Kids love their juice, but new recommendations from the American Academy of Pediatrics (AAP) advise parents to pull back on fruit juices of all kinds for children of all ages.
It's the first update to the group's guidelines on fruit juice for kids in 16 years. One of the biggest changes is the recommendation that parents avoid giving fruit juice at all during a baby's first year of life. Previous recommendations said fruit juice was OK after six months.
The AAP's latest advice on fruit juice is broken down by age group:
Breast milk or infant formula should be the only nutrient fed to infants until approximately 6 months of age, according to the new guidelines, published Monday the journal Pediatrics.
"There is no nutritional indication to give fruit juice to infants younger than 6 months," the authors write, noting that if a baby fills up on juice it could sideline other important nutrients they need for healthy growth, including the protein, fat, calcium and iron that come in breast milk and formula. They warn that drinking too much juice early in life can even stunt a child's growth.
After 6 months, parents can introduce fruit, but not in the form of juice. Instead, offer infants ready for solid foods whole fruits that have been mashed or pureed.
Toddlers ages 1 to 4
Children ages 1 to 4 need one cup of fruit a day, and up to 4 ounces of that can come from 100 percent fruit juice, the recommendations say.
"Four ounces of juice is a half a cup. It's a very small amount, like a Dixie cup," Kristi King, a clinical dietitian at Texas Children's Hospital, told CBS News.
"In the past, we've always said generally 6 to 8 ounces per day and we weren't really focusing on the age group. The new recommendations are much more tangible," said King.
When you do serve juice, stick with 100 percent fruit juices. (If the label calls it a fruit "drink," "beverage" or "cocktail," that's a sign it is not 100 percent juice.) Many beverages look like fruit juice and say they have vitamins, but they can also be packed with sugar and other ingredients that do not have nutritional value. The AAP also says juices should be pasteurized to reduce the risk of illness from contaminants like E. coli or salmonella.
And toss the sippy cups.
Instead, serve up a 4-ounce portion of juice in a small glass or open-top cup at meal or snack time, the pediatricians' group recommends.
Young children like to carry bottles and sippy cups full of sugary juice around all day, sipping on them and gumming on the tops, but that that can lead to cavities.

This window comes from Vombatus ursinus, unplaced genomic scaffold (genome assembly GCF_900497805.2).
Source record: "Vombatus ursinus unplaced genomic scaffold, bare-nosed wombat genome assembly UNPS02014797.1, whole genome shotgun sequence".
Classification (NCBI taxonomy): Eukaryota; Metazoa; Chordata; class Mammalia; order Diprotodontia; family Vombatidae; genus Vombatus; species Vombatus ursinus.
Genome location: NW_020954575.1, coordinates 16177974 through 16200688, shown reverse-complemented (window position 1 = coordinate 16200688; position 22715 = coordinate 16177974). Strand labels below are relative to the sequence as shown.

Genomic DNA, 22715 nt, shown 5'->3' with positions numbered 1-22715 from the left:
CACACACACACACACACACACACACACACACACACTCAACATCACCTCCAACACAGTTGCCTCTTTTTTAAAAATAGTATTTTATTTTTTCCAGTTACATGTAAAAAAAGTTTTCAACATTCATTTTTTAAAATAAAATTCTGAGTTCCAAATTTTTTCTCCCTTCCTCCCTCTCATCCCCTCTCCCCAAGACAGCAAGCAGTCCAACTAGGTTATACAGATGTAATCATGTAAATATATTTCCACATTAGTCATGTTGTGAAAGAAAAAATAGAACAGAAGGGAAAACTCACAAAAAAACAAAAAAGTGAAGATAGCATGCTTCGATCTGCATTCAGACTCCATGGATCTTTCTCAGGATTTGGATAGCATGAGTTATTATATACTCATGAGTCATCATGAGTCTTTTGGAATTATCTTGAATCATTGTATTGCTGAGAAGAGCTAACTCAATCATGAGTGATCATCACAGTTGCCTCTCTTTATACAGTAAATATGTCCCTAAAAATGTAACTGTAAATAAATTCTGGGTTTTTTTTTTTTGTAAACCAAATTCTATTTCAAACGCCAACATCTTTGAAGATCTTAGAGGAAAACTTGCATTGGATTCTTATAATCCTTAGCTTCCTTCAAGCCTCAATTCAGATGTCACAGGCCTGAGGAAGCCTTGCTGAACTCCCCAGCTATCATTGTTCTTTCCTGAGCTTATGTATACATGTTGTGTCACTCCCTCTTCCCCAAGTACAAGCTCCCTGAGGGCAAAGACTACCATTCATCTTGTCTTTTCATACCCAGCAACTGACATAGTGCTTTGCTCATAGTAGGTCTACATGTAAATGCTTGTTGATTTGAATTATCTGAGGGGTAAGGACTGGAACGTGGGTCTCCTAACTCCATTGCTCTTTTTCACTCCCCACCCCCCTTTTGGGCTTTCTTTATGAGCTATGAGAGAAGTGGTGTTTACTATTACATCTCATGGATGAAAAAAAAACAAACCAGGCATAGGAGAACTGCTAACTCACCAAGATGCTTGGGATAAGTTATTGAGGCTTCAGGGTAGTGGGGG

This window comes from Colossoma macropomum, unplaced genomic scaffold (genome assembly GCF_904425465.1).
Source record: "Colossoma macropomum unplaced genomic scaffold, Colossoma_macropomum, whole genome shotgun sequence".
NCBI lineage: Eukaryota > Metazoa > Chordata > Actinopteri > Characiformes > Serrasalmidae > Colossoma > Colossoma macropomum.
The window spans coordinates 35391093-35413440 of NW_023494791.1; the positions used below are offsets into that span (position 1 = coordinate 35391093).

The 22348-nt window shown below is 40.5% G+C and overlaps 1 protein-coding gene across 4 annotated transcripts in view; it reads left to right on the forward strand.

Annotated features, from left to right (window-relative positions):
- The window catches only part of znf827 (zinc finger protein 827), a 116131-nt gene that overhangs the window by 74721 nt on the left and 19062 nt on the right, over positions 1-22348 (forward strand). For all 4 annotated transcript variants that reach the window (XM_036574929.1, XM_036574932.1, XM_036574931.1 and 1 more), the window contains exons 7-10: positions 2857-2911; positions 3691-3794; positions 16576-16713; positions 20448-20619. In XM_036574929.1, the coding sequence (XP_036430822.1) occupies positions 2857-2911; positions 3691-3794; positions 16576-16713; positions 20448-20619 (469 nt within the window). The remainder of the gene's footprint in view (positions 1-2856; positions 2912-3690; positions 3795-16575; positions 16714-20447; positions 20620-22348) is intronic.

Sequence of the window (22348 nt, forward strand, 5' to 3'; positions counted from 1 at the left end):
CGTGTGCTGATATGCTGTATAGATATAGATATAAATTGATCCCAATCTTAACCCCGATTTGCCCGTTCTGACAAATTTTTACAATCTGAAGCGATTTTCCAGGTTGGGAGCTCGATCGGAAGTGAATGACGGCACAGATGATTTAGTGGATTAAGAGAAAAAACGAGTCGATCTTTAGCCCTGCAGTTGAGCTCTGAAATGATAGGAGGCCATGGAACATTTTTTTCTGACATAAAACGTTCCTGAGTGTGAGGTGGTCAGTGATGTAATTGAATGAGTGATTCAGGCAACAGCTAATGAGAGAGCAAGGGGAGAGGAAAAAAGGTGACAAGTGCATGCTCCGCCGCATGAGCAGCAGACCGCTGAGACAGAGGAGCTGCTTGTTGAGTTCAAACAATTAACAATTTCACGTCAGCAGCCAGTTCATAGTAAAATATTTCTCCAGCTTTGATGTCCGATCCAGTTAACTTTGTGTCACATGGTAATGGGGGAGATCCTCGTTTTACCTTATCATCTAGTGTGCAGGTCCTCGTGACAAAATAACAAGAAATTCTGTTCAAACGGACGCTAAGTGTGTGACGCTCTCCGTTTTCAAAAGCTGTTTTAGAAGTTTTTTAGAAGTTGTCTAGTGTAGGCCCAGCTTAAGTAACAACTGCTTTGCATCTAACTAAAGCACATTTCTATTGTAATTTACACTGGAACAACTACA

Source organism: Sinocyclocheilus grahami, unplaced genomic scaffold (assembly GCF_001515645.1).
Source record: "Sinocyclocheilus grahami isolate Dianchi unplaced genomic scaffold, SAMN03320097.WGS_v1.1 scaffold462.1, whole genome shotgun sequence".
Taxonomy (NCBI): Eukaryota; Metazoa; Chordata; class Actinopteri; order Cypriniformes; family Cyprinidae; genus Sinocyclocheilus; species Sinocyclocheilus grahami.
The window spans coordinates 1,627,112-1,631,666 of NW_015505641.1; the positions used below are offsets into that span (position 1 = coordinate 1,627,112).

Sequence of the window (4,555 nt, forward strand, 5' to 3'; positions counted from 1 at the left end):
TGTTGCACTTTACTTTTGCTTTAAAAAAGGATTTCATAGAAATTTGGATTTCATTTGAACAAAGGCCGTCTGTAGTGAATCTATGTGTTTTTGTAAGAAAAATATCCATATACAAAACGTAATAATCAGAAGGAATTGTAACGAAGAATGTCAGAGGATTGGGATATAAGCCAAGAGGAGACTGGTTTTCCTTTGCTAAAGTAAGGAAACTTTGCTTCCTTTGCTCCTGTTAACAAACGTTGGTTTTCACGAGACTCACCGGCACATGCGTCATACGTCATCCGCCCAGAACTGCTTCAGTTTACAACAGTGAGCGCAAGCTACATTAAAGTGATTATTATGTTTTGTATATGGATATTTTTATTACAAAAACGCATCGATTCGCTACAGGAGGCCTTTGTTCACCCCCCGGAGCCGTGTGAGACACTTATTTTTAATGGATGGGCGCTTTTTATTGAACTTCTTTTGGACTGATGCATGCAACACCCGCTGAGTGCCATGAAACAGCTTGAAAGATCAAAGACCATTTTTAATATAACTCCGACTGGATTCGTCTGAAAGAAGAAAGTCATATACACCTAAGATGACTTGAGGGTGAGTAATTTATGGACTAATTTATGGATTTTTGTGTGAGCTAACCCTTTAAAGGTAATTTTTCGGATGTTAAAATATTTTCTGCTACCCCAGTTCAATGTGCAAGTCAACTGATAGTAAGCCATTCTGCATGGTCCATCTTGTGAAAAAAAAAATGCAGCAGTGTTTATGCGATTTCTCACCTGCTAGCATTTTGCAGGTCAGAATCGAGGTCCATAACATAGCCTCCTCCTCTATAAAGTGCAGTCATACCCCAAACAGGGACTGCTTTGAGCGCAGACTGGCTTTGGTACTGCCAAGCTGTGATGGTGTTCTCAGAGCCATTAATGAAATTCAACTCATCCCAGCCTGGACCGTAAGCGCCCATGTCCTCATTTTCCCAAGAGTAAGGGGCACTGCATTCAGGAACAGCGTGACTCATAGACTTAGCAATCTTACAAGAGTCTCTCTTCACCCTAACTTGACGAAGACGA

"[Juice] should not be sipped throughout the day or used as a means to calm an upset child," the AAP guidelines state.
Diluting the juice with water doesn't necessarily reduce the odds of developing tooth decay, the authors add.
For younger school-age kids, fruit juice shouldn't exceed 4 to 6 ounces a day.
"Fruit juice and fruit drinks are easily over-consumed by toddlers and young children because they taste good," the authors write. But "like soda, it can contribute to energy imbalance."
Instead, they encourage parents to give young children whole fruit instead of juice.
Look for fruits with lots of fiber, such as apples, pears, berries and oranges, Dr. Elizabeth Parks Prout, a board certified nutrition pediatrician and childhood obesity researcher at Children's Hospital of Philadelphia, told CBS News.
"Get it in at breakfast. Do strawberries or blueberries or bananas on cereal," she suggested.
Another way to include fruit in the diet of a child who turns up his or her nose at fresh produce: mash up apples or use unsweetened applesauce as a replacement for sugar or oil in baked goods.
Too much juice can lead to a failure to thrive or obesity in children, said King, who works with families of kids who suffer from both conditions.
"In both of those groups they do consume a lot more than the recommended amount of juice. Failure to thrive kids often drink a lot of juice and may be consuming so much that they're not willing to fill up on food, so they're not getting enough calories. Children who are obese may be drinking lots of 100 percent fruit juice and other sweetened beverages and are getting extra calories and not burning them off," King said.
Older children and teens should get 2 to 2 ½ cups of fruit servings per day and limit fruit juice to only one of those servings. But they can have 8 ounces (1 cup) of juice, a little more than a younger child.
Parents can make it easier for older children to eat fruit by keeping bags of frozen fruit on hand to toss into smoothies or yogurt bowls, and keeping easy-to-eat fruits such as clementines in bowls on the kitchen counter, said Prout.
She also reminds parents to wash fresh fruit well before eating. "Don't serve fruits that are waxy," she said.
"I encourage parents to provide a variety of fruits — different colors and textures," King said. She also pointed out that fruit gummies or chews are not a good substitute.
"Parents will rely heavily on fruit chews, strips or gummy fruit snacks, but they're not necessarily fruit. We're looking for whole fruits that contain fiber," she said, adding that canned fruit in its own juice or unsweetened syrup would be a better alternative than chews.
Dropping sliced berries or citrus slices into dinner salads or a child's glass of water is another way to increase whole fruit intake, and it's tasty, said King.
Children taking certain types of medications should not be given grapefruit juice, the study authors noted. Parents who are concerned should consult with their pediatrician.
Finally, while the new guidelines are focused on the benefits of fruit, that doesn't mean parents should skimp on vegetables, said Prout. "Fruits and vegetables are not the same. We still want to emphasize the vegetables over the fruit, but still, get those fruits in the diet as well."
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